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The Best Laid Plans of Children with Crayons

Festivals are like small children. You treat them with unconditional love, you nurture them and help them to develop into something special and you invest a lot of time in them. But they still draw on the walls with crayons and throw up on your furniture. What am I trying to say? Actually, I kinda got lost in the metaphor, pretty sure there’s a moral in their somewhere though…

Oh, yeah! Even though we approach every element of the festival with buckets of enthusiasm and a critical eye sometimes it still throws up on our furniture. Ever since we started Spirit of Folk it’s been more of an evolutionary process than a straight progression from Point A to Point B. Ideas become infeasible, over priced or better, newer ideas spring up to replace them.

Exhibit A, our troublesome stage. I think it’s easy to understand why we’ve been quite pedantic with it. I mean it is one of the main folkal points (see what I did there?) of the weekend. We didn’t want a mass manufactured looking prefab type structure but something unique and rustic that would fit in with our ethos. Because of this we decided, hell, we’ll build our own stage! Enthusiasm was poured in, designs were sketched on napkins, back pattery ensued.

Unfortunately what we overlooked at the time is that none of us are qualified engineers (it seems that’s quite important, they do courses for it in university now and everything) and as such we’re not experts on stage construction. While we had some people on board with experience in the area in the end time constraints and safety and insurance concerns meant our beautiful pyramid stage was not to be.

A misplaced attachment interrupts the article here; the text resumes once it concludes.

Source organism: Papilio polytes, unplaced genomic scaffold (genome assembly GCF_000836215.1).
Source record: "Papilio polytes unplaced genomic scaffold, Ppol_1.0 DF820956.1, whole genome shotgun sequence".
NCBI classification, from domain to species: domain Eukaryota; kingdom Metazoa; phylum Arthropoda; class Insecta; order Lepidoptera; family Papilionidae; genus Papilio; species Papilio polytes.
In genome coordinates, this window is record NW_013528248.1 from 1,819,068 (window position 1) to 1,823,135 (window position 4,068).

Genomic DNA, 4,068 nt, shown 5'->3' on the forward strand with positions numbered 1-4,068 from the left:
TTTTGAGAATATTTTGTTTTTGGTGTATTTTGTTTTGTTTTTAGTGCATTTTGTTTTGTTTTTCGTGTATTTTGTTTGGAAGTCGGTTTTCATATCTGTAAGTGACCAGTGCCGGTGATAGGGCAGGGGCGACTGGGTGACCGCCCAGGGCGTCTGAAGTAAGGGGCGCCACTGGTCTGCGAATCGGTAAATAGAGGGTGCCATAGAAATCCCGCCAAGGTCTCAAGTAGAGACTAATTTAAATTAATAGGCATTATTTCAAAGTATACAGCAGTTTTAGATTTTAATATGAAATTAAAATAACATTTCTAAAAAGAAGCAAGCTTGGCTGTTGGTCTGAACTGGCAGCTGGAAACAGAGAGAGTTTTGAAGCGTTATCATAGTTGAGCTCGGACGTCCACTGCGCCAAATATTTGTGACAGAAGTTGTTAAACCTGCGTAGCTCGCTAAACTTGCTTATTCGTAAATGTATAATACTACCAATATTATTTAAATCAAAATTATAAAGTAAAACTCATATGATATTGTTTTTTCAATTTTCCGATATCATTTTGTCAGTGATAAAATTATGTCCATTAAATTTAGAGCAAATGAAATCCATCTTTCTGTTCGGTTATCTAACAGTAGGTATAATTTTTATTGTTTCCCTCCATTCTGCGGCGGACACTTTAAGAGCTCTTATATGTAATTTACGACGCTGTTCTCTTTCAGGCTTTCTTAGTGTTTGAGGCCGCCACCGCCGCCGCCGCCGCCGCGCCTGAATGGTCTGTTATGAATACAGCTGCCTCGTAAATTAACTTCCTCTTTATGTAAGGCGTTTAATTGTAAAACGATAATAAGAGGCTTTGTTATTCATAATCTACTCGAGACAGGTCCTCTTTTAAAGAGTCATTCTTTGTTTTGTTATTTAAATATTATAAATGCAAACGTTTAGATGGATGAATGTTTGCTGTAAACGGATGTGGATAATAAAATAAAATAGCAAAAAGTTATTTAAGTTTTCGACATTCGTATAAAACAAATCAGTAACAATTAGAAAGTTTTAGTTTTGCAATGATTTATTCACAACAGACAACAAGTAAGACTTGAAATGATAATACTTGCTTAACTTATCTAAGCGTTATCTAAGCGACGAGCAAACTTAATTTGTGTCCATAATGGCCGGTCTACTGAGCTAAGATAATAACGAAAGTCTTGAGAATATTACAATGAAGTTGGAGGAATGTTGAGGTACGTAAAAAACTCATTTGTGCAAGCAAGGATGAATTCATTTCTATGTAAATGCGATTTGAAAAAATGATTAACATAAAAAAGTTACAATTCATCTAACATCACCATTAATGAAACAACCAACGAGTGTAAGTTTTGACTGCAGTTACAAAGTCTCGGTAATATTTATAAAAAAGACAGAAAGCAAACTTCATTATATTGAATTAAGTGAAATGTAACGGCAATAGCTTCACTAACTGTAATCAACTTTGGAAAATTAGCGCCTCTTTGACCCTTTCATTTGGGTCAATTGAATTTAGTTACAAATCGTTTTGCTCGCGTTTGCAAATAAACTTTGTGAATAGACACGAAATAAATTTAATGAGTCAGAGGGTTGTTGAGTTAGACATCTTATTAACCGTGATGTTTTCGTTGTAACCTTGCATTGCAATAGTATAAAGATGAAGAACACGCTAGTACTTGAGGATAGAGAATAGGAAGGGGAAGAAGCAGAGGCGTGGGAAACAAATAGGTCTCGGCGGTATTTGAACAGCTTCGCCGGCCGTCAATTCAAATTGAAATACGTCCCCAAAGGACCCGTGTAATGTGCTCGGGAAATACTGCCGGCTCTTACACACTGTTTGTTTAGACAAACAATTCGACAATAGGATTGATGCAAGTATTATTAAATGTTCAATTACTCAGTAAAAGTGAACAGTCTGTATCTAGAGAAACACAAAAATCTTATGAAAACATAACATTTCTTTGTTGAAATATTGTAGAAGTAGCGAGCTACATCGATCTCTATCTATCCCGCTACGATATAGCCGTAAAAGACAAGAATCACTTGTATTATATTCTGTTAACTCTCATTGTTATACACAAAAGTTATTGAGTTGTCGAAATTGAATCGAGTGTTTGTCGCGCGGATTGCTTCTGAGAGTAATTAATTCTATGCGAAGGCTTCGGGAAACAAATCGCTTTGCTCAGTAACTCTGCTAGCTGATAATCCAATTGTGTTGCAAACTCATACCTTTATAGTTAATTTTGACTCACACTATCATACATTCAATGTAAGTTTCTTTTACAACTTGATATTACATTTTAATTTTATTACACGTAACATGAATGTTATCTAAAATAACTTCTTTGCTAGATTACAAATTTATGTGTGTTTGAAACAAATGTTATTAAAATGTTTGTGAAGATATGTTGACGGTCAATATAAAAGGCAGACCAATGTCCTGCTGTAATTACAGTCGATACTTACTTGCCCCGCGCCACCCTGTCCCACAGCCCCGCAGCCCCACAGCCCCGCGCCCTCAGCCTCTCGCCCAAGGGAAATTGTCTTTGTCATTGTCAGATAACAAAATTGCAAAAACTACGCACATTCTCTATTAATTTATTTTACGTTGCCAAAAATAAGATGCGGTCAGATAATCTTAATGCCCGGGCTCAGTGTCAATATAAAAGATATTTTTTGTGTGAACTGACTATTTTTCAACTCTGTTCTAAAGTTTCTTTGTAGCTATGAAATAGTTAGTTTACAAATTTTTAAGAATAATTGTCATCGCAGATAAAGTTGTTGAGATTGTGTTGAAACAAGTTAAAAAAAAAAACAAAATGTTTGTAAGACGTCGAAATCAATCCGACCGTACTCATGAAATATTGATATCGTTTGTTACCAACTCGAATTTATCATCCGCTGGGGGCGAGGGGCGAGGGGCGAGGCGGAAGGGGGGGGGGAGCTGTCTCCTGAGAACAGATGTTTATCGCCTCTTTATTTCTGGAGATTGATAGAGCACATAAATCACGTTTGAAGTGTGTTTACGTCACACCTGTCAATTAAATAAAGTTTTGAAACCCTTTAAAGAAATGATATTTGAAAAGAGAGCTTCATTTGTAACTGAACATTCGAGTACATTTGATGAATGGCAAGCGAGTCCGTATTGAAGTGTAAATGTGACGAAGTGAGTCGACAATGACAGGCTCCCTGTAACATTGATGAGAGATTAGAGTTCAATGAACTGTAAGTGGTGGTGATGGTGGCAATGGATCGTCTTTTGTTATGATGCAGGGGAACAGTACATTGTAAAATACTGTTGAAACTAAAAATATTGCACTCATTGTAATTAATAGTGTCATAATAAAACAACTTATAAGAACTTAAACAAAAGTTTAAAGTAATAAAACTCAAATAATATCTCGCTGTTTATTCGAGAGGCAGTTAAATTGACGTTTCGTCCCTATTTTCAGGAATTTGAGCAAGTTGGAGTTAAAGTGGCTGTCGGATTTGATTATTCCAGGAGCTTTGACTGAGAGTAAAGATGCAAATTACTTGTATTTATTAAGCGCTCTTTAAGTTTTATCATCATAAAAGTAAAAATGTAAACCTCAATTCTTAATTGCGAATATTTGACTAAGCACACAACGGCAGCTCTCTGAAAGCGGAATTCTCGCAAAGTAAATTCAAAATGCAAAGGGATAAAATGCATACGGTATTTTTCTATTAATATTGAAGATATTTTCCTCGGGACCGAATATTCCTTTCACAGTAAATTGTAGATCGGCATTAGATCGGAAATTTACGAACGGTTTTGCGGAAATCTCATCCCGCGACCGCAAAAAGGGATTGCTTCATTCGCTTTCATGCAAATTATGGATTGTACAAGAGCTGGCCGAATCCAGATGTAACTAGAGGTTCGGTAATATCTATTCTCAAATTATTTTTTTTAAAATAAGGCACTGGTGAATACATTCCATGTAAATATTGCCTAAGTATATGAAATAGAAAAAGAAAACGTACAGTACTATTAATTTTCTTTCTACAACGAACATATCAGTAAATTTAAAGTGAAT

So what can we do? If the child throws the toys out of the prams do we just give up and do the same? No, we change our plans and adapt to our new situation. If your kid throws up in the back seat of your car you don’t put them up for adoption. You find some food that agrees with them better (and clean your seats thoroughly I hope. Your next passenger will thank you). In this case we change our stage plans to something more fiscally and physically feasible as well as something that visually fits in with Spirit of Folk. We found Magna Kata, a company that specialises in beautiful marquees based off a Nordic design. These are designed to withstand the worst of Arctic weather so I reckon they’re up to the challenge of County Meath in September. Check out their website at (I especially love the day/night button in the top right corner). Though we were reluctant to let go of our designs in the end these changes might work out for the best. Less strain on our human resources, more weather shade for punters and a more intimate, tent atmosphere. That and our hand built stage not lifting off like a thirty foot kite at the first gust of wind taking half our line up with it. That’s usually a plus.